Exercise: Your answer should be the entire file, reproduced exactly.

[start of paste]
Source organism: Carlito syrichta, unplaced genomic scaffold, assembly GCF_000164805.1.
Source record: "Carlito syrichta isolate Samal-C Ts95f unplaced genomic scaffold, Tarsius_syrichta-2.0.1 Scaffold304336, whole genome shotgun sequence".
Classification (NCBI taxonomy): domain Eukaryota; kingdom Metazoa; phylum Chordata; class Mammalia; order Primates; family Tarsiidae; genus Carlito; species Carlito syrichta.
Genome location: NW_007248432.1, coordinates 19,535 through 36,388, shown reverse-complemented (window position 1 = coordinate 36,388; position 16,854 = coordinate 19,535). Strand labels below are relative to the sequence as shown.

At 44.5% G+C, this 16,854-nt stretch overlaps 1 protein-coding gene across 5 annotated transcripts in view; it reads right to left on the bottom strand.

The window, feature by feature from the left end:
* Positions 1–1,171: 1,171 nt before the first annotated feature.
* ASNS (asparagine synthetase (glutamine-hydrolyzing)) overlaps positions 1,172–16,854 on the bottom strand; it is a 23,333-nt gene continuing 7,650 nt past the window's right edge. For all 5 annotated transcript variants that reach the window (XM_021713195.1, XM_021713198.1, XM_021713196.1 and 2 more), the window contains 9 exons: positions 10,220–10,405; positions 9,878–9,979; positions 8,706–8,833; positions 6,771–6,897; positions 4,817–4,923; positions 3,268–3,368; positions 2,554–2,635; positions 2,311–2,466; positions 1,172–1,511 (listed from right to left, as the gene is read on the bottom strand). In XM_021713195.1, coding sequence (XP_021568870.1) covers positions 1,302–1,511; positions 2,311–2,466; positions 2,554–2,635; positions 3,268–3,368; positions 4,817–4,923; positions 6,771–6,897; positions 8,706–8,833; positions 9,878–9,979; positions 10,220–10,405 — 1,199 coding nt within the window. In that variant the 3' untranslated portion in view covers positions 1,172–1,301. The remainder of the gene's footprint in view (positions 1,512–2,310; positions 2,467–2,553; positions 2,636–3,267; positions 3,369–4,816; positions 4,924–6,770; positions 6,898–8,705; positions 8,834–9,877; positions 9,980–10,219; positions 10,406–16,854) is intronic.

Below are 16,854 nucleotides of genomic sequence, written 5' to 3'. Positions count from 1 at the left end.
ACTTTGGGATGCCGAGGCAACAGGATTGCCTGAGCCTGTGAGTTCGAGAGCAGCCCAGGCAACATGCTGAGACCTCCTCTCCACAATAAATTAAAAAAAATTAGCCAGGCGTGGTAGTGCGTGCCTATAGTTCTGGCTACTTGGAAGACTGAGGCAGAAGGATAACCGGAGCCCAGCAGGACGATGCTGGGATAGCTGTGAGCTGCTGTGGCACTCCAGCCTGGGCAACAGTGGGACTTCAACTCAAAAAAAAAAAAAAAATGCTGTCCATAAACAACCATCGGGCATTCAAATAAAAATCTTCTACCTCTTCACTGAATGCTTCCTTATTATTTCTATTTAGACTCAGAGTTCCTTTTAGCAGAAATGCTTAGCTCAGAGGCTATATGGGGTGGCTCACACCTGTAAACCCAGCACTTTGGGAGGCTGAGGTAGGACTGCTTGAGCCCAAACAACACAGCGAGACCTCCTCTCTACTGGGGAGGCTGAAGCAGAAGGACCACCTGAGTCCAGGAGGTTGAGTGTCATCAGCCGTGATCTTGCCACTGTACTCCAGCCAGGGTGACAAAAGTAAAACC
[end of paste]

Source organism: Carlito syrichta, unplaced genomic scaffold, assembly GCF_000164805.1.
Source record: "Carlito syrichta isolate Samal-C Ts95f unplaced genomic scaffold, Tarsius_syrichta-2.0.1 Scaffold304336, whole genome shotgun sequence".
Classification (NCBI taxonomy): domain Eukaryota; kingdom Metazoa; phylum Chordata; class Mammalia; order Primates; family Tarsiidae; genus Carlito; species Carlito syrichta.
Genome location: NW_007248432.1, coordinates 19,535 through 36,388, shown reverse-complemented (window position 1 = coordinate 36,388; position 16,854 = coordinate 19,535). Strand labels below are relative to the sequence as shown.

At 44.5% G+C, this 16,854-nt stretch overlaps 1 protein-coding gene across 5 annotated transcripts in view; it reads right to left on the bottom strand.

The window, feature by feature from the left end:
* Positions 1–1,171: 1,171 nt before the first annotated feature.
* ASNS (asparagine synthetase (glutamine-hydrolyzing)) overlaps positions 1,172–16,854 on the bottom strand; it is a 23,333-nt gene continuing 7,650 nt past the window's right edge. For all 5 annotated transcript variants that reach the window (XM_021713195.1, XM_021713198.1, XM_021713196.1 and 2 more), the window contains 9 exons: positions 10,220–10,405; positions 9,878–9,979; positions 8,706–8,833; positions 6,771–6,897; positions 4,817–4,923; positions 3,268–3,368; positions 2,554–2,635; positions 2,311–2,466; positions 1,172–1,511 (listed from right to left, as the gene is read on the bottom strand). In XM_021713195.1, coding sequence (XP_021568870.1) covers positions 1,302–1,511; positions 2,311–2,466; positions 2,554–2,635; positions 3,268–3,368; positions 4,817–4,923; positions 6,771–6,897; positions 8,706–8,833; positions 9,878–9,979; positions 10,220–10,405 — 1,199 coding nt within the window. In that variant the 3' untranslated portion in view covers positions 1,172–1,301. The remainder of the gene's footprint in view (positions 1,512–2,310; positions 2,467–2,553; positions 2,636–3,267; positions 3,369–4,816; positions 4,924–6,770; positions 6,898–8,705; positions 8,834–9,877; positions 9,980–10,219; positions 10,406–16,854) is intronic.

Below are 16,854 nucleotides of genomic sequence, written 5' to 3'. Positions count from 1 at the left end.
ACTTTGGGATGCCGAGGCAACAGGATTGCCTGAGCCTGTGAGTTCGAGAGCAGCCCAGGCAACATGCTGAGACCTCCTCTCCACAATAAATTAAAAAAAATTAGCCAGGCGTGGTAGTGCGTGCCTATAGTTCTGGCTACTTGGAAGACTGAGGCAGAAGGATAACCGGAGCCCAGCAGGACGATGCTGGGATAGCTGTGAGCTGCTGTGGCACTCCAGCCTGGGCAACAGTGGGACTTCAACTCAAAAAAAAAAAAAAAATGCTGTCCATAAACAACCATCGGGCATTCAAATAAAAATCTTCTACCTCTTCACTGAATGCTTCCTTATTATTTCTATTTAGACTCAGAGTTCCTTTTAGCAGAAATGCTTAGCTCAGAGGCTATATGGGGTGGCTCACACCTGTAAACCCAGCACTTTGGGAGGCTGAGGTAGGACTGCTTGAGCCCAAACAACACAGCGAGACCTCCTCTCTACTGGGGAGGCTGAAGCAGAAGGACCACCTGAGTCCAGGAGGTTGAGTGTCATCAGCCGTGATCTTGCCACTGTACTCCAGCCAGGGTGACAAAAGTAAAACC